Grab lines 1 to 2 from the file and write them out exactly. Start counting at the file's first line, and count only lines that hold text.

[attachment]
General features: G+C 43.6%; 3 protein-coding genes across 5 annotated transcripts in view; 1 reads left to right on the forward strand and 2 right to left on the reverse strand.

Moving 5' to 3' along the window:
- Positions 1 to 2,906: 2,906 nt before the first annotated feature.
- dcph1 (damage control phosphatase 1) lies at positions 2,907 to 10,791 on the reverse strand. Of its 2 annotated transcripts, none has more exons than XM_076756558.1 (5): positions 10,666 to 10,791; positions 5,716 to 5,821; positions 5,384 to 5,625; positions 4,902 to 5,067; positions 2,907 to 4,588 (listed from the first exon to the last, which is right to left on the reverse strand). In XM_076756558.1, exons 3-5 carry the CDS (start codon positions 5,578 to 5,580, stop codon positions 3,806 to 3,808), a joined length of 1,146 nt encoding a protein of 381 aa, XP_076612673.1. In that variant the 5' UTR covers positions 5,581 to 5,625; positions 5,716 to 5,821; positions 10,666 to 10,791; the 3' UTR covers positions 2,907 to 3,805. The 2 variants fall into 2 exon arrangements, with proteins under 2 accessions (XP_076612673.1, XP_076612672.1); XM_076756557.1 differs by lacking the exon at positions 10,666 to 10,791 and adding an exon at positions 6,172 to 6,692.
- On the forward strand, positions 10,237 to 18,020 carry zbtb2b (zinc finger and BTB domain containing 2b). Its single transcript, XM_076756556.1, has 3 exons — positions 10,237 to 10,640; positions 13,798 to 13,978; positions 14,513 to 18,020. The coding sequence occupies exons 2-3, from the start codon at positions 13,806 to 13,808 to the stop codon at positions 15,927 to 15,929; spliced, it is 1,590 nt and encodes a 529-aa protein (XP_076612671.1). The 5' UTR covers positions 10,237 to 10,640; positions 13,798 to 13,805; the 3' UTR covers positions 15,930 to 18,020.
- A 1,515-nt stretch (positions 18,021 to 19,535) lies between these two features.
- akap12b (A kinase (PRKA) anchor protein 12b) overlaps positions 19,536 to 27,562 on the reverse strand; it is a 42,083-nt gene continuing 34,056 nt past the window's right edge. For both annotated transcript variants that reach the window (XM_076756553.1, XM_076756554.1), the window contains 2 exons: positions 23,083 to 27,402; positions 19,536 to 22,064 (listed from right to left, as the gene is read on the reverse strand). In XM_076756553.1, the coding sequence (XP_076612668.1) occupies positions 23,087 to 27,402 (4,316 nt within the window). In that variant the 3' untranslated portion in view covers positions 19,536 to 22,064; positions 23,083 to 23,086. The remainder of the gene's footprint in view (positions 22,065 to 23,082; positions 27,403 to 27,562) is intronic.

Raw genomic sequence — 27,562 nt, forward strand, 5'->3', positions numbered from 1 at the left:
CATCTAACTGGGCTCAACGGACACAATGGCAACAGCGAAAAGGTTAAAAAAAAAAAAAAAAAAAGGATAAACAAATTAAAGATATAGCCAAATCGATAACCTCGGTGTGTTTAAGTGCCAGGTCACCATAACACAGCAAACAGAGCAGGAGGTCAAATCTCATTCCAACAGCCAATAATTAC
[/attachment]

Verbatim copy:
General features: G+C 43.6%; 3 protein-coding genes across 5 annotated transcripts in view; 1 reads left to right on the forward strand and 2 right to left on the reverse strand.

Moving 5' to 3' along the window: